The music man

MTVi's Nicholas Butterworth says he wants the audience to do the programming.

Topics: Music, MTV,

It’s safe to say that Nicholas Butterworth has been thinking about online music since before the existence of the World Wide Web. In 1994, Butterworth was managing a tiny bulletin board service (BBS) called SonicNet, which served as a community and news service for music lovers, musicians and early adopters of the Net. Even then, he says, he saw that “this was a medium that could empower lots of people to communicate their perspective.”

Today, Butterworth, 32, is still at the helm, but SonicNet is a very different kind of beast. In the past five years, SonicNet has acquired music news services, databases and Internet radio stations; in turn, it has been acquired first by TCI Music and, earlier this year, by MTV. Butterworth currently serves as president and CEO of MTVi — MTV’s Internet division — overseeing not only SonicNet, but MTV.com, VH1.com and the convergence of MTV’s Internet brands with its cable shows. Youthful, opinionated and exuberant, Butterworth has spent his career as an advocate for youth interests. He began his career as executive director of Rock the Vote, a nonprofit organization that, with the aid of MTV, encouraged young voters to get involved in the 1992 elections. Today he thinks more about how to encourage kids to open their minds to new kinds of music — and, of course, to buy that music online from one of MTV’s sites.

Salon Technology spoke with Butterworth about current and future changes to the music industry, thanks to the Net, from convergence programming to digital downloads. Will the youth of the future be demanding its MTVi?

Why did you move from political activism with Rock the Vote to a music BBS like SonicNet?

I didn’t found SonicNet but I was friends with the founder and I didn’t want to be in politics for my whole career. In 1994, I got obsessed with AOL and had my first moment of realization that the online medium was something really incredible that would empower people and grow.

When I saw SonicNet, which at that time was just a few months old and was a BBS with four modems and a 486 box, I thought, gee, we’re going to create the next national music brand and build a competitor to MTV.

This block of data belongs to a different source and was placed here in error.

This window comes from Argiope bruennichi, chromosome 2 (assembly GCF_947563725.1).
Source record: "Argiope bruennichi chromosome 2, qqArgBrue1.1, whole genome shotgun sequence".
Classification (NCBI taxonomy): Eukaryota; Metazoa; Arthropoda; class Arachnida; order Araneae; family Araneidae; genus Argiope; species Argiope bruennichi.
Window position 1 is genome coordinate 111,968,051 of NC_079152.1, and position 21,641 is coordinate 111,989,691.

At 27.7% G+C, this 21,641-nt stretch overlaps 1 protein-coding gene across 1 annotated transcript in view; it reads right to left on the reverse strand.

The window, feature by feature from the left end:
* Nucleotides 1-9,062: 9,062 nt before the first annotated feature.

Rather big thinking for a little BBS, wasn’t it?



I thought this was the only way you could create a nationally recognized music brand, because the economics wouldn’t support a new national cable network or a music magazine. But I also thought that consumers really needed control over their music choices and they wanted access to much more diverse programming than they could get.

Remember, this was 1994. There had been a lot of consolidation in the radio industry, with fewer formats available on the FM dial. MTV had been very successful with lifestyle programming, but as a result was dedicating fewer hours per day to music video programming. So consumers were getting fewer choices on broadcast media; at the same time the music itself was becoming much more fragmented with electronica and hip-hop and all kinds of rock coming in the aftermath of grunge.

There was this combination of real demand for control of information, and an opportunity to give artists a way to communicate directly to fans, and fans to access artists directly. I thought that it was possible, if you were smart about it, to build a brand that could migrate from platform to platform as technology changed and bandwidth expanded.

Have you ever been a musician?

I played bass in a band in college and then for two years after college — basically, I lived in New York and played music. The band was called Dung Beetle. We basically played noise rock, very performance-oriented.

How did being a musician affect how you envisioned the potential of the Net?

If you’re a musician, you’re really into music — so you have a voracious appetite to know about music, talk about music, hear other people’s music. I fundamentally believe that if we make it easy for people to discover new music, they’ll listen to more of it.